Jason
     
  15. Max Jacobs

    Max Jacobs Auditioning

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    Does anyone have new news on this subject? Hyperlinks to articles are welcome! I checked out HomeTheaterSpot (as referenced earlier), but didn't find anything recent.

    Thanks!
     
  16. george king

    george king Supporting Actor

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    For those interested, there are several longstanding discussions of DVI IEEE over at the HDTV hardware section of www.avsforum.com
    The loose consensus is that DVI settop boxes will connect to your HDTV monitors to display content. Samsung and I think a couple of other companies announced DVI equipped settop boxes for release later this year.
    IEEE (Firewire) connections will probably be used to hook to recording devices like pvr's, D-VHS and DVD recordable systems, because IEEE carries a compressed signal.
    My personal opinion is that OTA signals will never be downrezed because these are the public air waves and the government has always said the people have a "right" to OTA broadcasts.
    The down-rez issues will probably only occur for 1st run movies and Pay-per-view events (e.g., boxing) on sattelite.
    So if you watch a lot of PPV and special events on sat, you may want to be concerned, but if you watch OTA HDTV, I do not see this as being that big of a deal.
    Of course, one way around this is to buy an HDTV (i.e., a monitor with a built in tuner). It seems as if several companies are doing this (e.g., Zenith) given their product showings at the recent CES. Having the built in tuner would negate any long term problems IMO.
    Hope this helps.
     
  17. steven duch

    steven duch Auditioning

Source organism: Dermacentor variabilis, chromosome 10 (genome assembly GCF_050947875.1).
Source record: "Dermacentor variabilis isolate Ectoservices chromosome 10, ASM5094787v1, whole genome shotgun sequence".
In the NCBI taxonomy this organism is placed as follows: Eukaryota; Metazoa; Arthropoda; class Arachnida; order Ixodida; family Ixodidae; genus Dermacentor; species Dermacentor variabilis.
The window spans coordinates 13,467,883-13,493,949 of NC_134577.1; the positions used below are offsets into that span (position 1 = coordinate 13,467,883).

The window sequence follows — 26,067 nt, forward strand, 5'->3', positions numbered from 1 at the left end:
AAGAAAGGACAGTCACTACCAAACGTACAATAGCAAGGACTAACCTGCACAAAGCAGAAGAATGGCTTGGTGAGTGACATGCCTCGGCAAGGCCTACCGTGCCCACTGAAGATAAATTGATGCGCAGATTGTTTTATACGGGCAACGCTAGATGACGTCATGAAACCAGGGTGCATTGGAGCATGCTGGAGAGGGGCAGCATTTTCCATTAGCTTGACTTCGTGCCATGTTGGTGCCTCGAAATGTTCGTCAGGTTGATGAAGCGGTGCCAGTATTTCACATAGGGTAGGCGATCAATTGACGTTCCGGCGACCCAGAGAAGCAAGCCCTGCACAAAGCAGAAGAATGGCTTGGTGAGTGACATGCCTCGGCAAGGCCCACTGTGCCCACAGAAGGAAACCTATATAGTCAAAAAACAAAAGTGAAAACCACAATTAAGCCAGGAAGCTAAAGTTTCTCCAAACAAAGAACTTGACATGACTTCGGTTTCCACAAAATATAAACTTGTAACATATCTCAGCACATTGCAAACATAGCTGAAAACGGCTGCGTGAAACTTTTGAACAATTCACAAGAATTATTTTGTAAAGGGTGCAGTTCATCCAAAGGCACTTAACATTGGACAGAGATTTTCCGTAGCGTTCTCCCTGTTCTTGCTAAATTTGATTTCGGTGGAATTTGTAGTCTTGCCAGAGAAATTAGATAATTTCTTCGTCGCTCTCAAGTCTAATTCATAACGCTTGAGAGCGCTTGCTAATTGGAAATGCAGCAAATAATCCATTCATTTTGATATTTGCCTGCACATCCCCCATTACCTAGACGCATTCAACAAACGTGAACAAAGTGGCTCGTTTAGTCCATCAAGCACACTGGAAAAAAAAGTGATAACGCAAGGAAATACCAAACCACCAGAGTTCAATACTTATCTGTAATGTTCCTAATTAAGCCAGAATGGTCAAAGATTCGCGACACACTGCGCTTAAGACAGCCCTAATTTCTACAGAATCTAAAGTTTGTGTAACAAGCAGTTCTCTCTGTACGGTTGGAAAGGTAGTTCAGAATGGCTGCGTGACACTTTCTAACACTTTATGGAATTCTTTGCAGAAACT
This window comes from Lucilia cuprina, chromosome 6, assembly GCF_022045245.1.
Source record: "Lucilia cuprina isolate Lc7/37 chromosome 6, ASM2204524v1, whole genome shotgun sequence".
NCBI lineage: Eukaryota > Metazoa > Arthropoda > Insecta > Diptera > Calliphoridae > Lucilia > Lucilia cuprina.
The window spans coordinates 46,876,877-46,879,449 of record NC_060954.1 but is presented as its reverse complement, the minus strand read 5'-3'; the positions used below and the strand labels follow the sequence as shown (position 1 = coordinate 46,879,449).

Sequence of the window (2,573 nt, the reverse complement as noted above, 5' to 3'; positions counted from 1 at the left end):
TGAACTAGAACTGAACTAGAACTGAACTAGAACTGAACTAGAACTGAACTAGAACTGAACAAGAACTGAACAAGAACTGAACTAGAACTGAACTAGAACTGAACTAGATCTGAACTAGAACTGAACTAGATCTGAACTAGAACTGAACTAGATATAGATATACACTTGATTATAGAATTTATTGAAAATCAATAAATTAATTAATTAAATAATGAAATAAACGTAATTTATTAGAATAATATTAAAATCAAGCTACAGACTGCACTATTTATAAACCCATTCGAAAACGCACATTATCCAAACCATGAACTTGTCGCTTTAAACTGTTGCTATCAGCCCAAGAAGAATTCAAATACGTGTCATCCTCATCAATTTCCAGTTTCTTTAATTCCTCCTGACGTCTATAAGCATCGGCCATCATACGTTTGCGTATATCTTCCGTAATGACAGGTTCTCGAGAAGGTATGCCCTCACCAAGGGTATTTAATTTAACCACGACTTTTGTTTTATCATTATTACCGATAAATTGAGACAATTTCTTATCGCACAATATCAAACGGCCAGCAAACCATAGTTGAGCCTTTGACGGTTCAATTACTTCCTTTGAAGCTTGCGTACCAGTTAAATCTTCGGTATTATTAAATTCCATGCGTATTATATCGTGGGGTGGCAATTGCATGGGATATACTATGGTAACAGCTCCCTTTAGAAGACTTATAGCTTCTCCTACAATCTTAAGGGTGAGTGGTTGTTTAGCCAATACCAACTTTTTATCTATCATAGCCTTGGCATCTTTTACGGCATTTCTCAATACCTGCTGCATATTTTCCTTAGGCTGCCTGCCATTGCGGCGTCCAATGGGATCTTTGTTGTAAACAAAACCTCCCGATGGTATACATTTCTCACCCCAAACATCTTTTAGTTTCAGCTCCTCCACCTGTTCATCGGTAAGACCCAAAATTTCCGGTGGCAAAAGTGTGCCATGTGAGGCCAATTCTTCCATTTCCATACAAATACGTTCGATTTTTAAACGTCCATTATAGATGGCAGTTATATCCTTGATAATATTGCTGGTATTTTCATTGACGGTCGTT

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    I cant understand why every HDTV hasent had a digital interface put on from the begining,it would only cost a few bucks.The good news is that 2002 models will mostly have these connections.I have been waiting for a good priced one.JVC are bringing 2 out in March,AV-48WP30 andAV-56WP30 they are 16.9 sets with DVI and priced $2000 and $2400.If they get good reviews I think I will pick up the 56" model.Rca will also have both the digital inputs on their new models.This should have been done a long time ago.
     
  18. VicRuiz

    VicRuiz Second Unit

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    Not true. Constrained image will occur on ALL encrypted content ("copy never" or "copy once") that's transmitted without commercial interruptions. That includes all premium channels like HBO-HD, Showtime-HD, and any other premium movie channels thay may come in the future, not just PPV.
    Content with commercial interruptions (like MSG-HD, Discovery-HD, etc.) can be encrypted "copy once" but cannot be image constrained.
    OTA HDTV cannot currently be encrypted.
    Image constraint is referred to as a picture with "no more than 520,000 pixels", or roughly 960x540 resolution. That is the maximum resolution a constrained image can be allowed to have. The final result could be anything under that number, including plain old 480i.
     
  19. JohnnyG

    JohnnyG Screenwriter

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  20. VicRuiz

    VicRuiz Second Unit

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    Have you even read the DTCP Licensing Agreement? It states that if the content is encrypted in any way, it must be constrained via the analog outputs. It also states that programming with commercial interruptions can be encrypted, but not constrained. The points I mentioned in my previous post come straight out of the Licensing Agreement. They are facts, not opinions. Please do the research.